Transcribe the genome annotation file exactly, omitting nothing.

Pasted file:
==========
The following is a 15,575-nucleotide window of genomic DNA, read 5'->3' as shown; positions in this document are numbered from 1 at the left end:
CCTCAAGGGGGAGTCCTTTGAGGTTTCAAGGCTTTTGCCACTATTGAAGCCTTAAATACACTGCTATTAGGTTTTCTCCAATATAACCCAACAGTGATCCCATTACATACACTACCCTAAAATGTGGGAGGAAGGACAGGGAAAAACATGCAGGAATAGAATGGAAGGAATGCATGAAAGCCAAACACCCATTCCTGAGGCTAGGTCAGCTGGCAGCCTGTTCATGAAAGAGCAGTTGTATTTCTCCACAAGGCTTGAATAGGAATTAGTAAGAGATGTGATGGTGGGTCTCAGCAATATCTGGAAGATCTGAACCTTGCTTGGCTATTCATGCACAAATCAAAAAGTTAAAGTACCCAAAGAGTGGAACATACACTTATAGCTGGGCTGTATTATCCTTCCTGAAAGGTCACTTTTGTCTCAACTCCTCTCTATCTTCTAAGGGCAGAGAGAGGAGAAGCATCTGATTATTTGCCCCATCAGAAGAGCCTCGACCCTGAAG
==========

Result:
The following is a 15,575-nucleotide window of genomic DNA, read 5'->3' as shown; positions in this document are numbered from 1 at the left end:
CCTCAAGGGGGAGTCCTTTGAGGTTTCAAGGCTTTTGCCACTATTGAAGCCTTAAATACACTGCTATTAGGTTTTCTCCAATATAACCCAACAGTGATCCCATTACATACACTACCCTAAAATGTGGGAGGAAGGACAGGGAAAAACATGCAGGAATAGAATGGAAGGAATGCATGAAAGCCAAACACCCATTCCTGAGGCTAGGTCAGCTGGCAGCCTGTTCATGAAAGAGCAGTTGTATTTCTCCACAAGGCTTGAATAGGAATTAGTAAGAGATGTGATGGTGGGTCTCAGCAATATCTGGAAGATCTGAACCTTGCTTGGCTATTCATGCACAAATCAAAAAGTTAAAGTACCCAAAGAGTGGAACATACACTTATAGCTGGGCTGTATTATCCTTCCTGAAAGGTCACTTTTGTCTCAACTCCTCTCTATCTTCTAAGGGCAGAGAGAGGAGAAGCATCTGATTATTTGCCCCATCAGAAGAGCCTCGACCCTGAAG